Many parts of the MDS definitions and APIs align across each other. In these cases, consolidated information can be found on the General Information page.
You can read more in our Understanding the different MDS APIs guide.
All MDS compatible Provider feeds must also expose a public GBFS feed. Compatibility with GBFS 2.0 or greater is advised due to privacy concerns and support for micromobility. See our MDS Vehicles Guide for how MDS Provider
/vehiclescan be used by regulators instead of the public GBFS
/free_bike_status. Additional information on MDS and GBFS can be found in this guidance document.
The Mobility Data Specification is an open source project with all development taking place on GitHub and public meetings through our MDS Working Group. Comments and ideas can be shared by starting a discussion, creating an issue, suggesting changes with a pull request, and attending meetings. Before contributing, please review our OMF CONTRIBUTING and CODE OF CONDUCT pages to understand guidelines and policies for participation.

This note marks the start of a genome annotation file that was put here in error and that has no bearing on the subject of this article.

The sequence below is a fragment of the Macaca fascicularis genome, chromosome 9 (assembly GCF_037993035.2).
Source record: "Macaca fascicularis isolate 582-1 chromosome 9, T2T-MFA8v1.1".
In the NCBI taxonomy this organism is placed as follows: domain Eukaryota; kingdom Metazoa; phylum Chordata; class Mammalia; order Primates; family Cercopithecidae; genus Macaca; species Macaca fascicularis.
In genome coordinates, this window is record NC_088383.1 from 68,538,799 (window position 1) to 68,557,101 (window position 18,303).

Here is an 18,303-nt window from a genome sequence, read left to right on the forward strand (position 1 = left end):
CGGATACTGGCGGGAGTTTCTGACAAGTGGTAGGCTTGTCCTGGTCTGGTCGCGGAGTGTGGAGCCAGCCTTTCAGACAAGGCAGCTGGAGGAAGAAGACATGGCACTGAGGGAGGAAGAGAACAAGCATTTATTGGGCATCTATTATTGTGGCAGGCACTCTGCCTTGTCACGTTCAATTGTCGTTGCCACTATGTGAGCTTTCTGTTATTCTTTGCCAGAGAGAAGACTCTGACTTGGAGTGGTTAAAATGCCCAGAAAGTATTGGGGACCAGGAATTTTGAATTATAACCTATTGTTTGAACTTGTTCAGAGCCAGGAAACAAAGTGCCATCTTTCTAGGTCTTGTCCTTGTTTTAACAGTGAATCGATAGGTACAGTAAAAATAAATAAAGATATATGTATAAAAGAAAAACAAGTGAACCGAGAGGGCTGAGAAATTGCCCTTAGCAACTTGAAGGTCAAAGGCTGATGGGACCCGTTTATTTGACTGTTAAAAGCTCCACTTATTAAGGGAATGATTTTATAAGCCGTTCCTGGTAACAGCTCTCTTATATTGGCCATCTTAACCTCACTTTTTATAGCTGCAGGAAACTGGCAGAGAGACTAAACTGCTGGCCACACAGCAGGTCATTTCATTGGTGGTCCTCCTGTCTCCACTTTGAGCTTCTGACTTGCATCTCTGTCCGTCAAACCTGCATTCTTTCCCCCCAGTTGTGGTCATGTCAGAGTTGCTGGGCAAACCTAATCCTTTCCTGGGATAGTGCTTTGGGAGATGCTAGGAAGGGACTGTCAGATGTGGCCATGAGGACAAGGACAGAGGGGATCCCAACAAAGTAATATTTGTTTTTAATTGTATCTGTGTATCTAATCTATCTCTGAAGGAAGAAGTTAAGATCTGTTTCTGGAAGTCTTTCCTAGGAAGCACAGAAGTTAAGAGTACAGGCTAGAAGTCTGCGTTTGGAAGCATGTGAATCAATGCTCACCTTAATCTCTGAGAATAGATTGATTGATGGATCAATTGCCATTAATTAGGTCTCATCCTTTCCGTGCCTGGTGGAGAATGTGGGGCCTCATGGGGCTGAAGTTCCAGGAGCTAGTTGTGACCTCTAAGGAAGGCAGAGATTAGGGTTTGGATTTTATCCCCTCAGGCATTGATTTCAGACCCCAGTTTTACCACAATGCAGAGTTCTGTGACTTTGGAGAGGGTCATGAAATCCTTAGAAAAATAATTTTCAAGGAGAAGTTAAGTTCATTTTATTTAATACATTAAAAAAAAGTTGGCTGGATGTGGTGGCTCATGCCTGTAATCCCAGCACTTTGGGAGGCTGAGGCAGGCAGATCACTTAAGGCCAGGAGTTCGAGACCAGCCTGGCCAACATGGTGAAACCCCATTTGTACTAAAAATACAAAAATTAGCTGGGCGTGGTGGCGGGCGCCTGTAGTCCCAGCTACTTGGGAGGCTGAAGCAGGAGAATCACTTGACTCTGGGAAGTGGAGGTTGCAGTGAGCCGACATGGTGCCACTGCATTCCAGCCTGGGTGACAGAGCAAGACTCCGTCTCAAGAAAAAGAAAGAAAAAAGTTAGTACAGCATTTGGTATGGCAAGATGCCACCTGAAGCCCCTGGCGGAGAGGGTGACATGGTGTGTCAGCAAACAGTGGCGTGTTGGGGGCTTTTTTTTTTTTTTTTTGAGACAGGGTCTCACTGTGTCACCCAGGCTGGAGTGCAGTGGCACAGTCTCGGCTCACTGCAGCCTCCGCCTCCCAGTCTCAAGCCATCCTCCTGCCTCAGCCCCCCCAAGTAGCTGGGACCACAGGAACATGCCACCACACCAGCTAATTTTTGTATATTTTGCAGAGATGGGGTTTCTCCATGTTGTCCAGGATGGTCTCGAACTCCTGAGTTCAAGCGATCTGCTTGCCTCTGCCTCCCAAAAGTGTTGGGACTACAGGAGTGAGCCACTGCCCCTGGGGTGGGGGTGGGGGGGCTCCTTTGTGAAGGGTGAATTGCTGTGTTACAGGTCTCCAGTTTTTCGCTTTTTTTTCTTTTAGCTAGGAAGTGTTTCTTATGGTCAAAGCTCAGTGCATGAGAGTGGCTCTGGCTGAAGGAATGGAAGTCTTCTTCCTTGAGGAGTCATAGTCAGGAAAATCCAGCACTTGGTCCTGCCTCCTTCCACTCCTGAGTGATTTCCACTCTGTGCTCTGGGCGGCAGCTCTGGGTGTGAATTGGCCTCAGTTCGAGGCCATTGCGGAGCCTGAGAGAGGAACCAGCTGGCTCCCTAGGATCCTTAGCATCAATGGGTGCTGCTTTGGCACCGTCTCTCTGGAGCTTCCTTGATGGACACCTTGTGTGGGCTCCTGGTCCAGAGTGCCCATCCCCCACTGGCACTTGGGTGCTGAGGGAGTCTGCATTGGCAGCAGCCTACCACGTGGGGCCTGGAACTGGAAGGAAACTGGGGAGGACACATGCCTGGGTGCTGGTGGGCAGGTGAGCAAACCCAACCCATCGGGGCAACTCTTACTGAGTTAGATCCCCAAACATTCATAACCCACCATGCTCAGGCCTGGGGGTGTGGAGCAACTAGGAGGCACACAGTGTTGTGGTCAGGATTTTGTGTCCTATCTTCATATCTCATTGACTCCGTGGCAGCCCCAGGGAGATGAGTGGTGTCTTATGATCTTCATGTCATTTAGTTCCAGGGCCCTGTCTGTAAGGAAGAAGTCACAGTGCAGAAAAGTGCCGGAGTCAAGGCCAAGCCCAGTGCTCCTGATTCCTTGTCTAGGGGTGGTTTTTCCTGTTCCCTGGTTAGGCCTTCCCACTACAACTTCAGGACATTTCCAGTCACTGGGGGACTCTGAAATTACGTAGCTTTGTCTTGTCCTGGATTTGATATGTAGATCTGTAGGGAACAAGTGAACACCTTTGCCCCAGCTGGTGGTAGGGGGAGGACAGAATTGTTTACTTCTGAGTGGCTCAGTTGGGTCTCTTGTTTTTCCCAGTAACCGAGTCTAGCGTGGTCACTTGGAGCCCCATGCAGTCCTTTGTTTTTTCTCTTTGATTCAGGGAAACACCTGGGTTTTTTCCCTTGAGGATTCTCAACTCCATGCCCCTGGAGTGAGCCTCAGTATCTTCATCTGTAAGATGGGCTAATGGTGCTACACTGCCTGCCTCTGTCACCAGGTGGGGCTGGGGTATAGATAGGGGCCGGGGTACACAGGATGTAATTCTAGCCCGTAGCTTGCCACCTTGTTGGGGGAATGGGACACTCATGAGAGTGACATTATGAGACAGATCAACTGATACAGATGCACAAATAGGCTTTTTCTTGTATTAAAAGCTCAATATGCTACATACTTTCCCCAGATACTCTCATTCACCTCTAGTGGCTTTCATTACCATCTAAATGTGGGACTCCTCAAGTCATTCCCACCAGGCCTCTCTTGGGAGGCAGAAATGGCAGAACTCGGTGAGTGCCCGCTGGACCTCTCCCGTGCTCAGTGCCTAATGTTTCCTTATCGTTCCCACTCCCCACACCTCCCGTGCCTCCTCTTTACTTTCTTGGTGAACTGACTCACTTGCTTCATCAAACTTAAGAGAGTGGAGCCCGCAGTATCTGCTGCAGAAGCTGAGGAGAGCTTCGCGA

Read our How to Get Involved in the Open Mobility Foundation blog post for more detail and an overview of how the OMF is organized.
For other questions about MDS or media inquiries please contact the OMF directly on our website.
OMF Members (public agencies and commercial companies) have additional participation opportunities with leadership roles within our OMF governance:
MDS has a current release (version 1.2.0), previous releases (both recommended and longer recommended for use), and upcoming releases in development. For a full list of releases, their status, recommended versions, and timelines, see the Official MDS Releases page.